Friday, August 12, 2022

2022 Primary Election: William ‘Bill’ Flythe runs for Brunswick County school board

William “Bill” Flythe is a District 3 candidate for the Brunswick County Board of Education. (Courtesy photo)

BRUNSWICK COUNTY ⁠— William “Bill” Flythe is a District 3 candidate for the Brunswick County Board of Education.

Port City Daily has sent a questionnaire to every candidate running in local elections in the tri-county region. The paywall is also dropped on profiles to help voters make informed decisions ahead of casting their ballots.

As a reminder, the early voting period runs from Apr. 28 to May 14. The voter registration deadline is Apr. 22. Voters may partake in same-day registration throughout the two-week early voting period (check if your registration is active at your current address).

Primary Election Day is May 17. Voters will choose which candidates from their registered party they want to move forward in the formal election. Those who are registered as unaffiliated can choose which party’s primary they want to vote in.

Flythe’s stances on issues are discussed below. All answers are included in full and the candidate’s opinions and statements are not a reflection of Port City Daily. Responses are edited only for grammar, spelling and clarity.

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Port City Daily (PCD): What are the greatest issues schools are facing? How would you work to fix them?
William Flythe (WF): The greatest issues are: 1) Teacher shortage and pay; 2) Censorship of books and course content; and 3) COVID-19 responses. Solutions are given later in answers to the following questions.

PCD: How would you describe the current and past leadership’s management of the Covid-19 pandemic in schools?  What is your stance on how the board should weigh public health into its decisions?
WF: Although some board members reacted publicly in a negative manner to Governor Roy Cooper’s guidelines (Strong Schools NC Public Health Toolkit), I supported the mandate. The health and welfare of students and school staff should be of utmost importance. Board policy should be based upon the public health recommendations. The board violated its own policy on at least one occasion by changing its agenda and voting on a health-related issue that was presented in the “public comment” section of the same meeting.

PCD: What is your opinion on the district’s current salaries and staff morale? What changes would you advocate for, if any, and how so?
WF: Teacher salaries and benefits are low, relative to those in an adjoining state (South Carolina) and county (New Hanover). Poor fiscal decisions by the state and county over the past 10 to 12 years have led to a teacher shortage and low morale.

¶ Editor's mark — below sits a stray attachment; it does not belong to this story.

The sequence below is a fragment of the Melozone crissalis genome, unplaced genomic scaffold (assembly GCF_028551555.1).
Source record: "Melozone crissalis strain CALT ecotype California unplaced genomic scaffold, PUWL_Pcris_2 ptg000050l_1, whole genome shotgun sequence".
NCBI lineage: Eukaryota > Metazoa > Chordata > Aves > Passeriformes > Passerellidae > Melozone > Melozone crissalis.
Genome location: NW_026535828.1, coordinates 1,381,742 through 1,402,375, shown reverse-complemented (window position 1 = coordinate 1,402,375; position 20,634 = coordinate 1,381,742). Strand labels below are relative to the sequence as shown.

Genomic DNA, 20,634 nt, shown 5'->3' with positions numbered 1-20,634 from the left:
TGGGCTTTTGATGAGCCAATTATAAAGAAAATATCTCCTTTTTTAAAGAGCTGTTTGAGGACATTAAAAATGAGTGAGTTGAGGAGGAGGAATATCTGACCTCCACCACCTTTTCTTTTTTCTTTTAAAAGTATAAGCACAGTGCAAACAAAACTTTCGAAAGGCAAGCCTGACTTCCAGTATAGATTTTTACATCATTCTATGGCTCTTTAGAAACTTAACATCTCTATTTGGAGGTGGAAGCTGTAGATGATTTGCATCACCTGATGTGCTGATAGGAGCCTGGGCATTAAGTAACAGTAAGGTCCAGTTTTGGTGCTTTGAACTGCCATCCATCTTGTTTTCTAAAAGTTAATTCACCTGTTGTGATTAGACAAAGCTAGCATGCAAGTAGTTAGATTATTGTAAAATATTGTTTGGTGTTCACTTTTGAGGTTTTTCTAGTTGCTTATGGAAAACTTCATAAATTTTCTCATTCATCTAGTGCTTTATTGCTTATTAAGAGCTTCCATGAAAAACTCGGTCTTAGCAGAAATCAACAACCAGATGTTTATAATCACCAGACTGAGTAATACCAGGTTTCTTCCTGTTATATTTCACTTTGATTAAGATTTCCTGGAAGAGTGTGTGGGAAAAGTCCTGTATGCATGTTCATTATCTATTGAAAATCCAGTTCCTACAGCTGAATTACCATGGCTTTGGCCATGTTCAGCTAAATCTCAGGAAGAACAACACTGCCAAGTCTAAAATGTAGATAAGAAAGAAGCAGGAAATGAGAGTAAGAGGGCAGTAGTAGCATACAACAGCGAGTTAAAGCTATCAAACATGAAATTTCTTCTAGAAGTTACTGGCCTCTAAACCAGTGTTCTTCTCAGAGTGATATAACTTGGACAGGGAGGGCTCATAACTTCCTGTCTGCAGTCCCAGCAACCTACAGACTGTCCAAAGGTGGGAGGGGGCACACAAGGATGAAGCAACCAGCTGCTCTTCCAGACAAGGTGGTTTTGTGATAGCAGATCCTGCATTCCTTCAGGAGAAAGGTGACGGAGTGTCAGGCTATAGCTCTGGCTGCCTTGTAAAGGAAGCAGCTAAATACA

I would encourage our local legislators to increase teacher compensation (salaries and benefits) and bring back the Teaching Fellow Program. It would be suggested that Brunswick County schools consider a “teacher appreciation” program like “COP” (Collegiality Outreach Program) that the writer established while teaching at a local high school several years ago.

PCD: Are community members, parents and staff members adequately heard? How can the district improve?
WF: Parents and members of the community have been heard, but I am not sure about staff members. Based upon my experience as a PTA president, advisory council member, community volunteer (35 years with a STEM-related group), and science teacher, I suggest these groups and other partnerships be used to give teachers and parents a “voice.”

If you agree with me that members of the community should not have dictated what lab experiments were used in my chemistry classes, then the same courtesy should be extended to English teachers when they are creating a book list for students. Since many of these courses are not required for graduation, the general student population should not be penalized or handicapped because of an objection by a minority of students or parents.

PCD: What needs to be done to make schools safer? 
WF: Implementing the MTSS (Multi-Tiered Systems of Support) mandate that was proposed several years ago would address such issues as bullying, mental health, and homelessness. More nurses and social workers will have to be hired.

PCD: How comfortable are you with the way the district uses local funds? 
WF: I am generally comfortable with the way that the district uses local funds. However, I am not happy with the “formula” or policy in which funds are taken from public schools and given to private or charter schools that do not have to meet the same standards.

PCD: What do you think of Brunswick County Schools’ current facilities? Do we need to build new schools to manage population growth?
WF: The school system has excellent facilities because of the $150 million bond that I supported several years ago. Long-range planning skills developed during my five years on the Brunswick County Planning Board will be useful when explosive population growth will lead to the building new schools.

PCD: Is there an additional issue or issues you think need(s) to be addressed during your term, should you win?
WF: Attention will be given to closing the achievement gap between student groups. One strategy of BCS has been its support of a STEM organization that encourages minority students in grades 6 to 12 to consider careers in these areas.


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Alexandria Sands
Alexandria Sands is a journalist covering New Hanover County and education. Before Port City Daily, she reported for the award-winning State Port Pilot in Southport. She graduated from UNC Charlotte and wrote for several Charlotte publications while there. When not writing, Williams is most likely in the gym, reading or spending time with her Golden Pyrenees. Reach her at alexandria@localdailymedia.com or on Twitter @alexsands_

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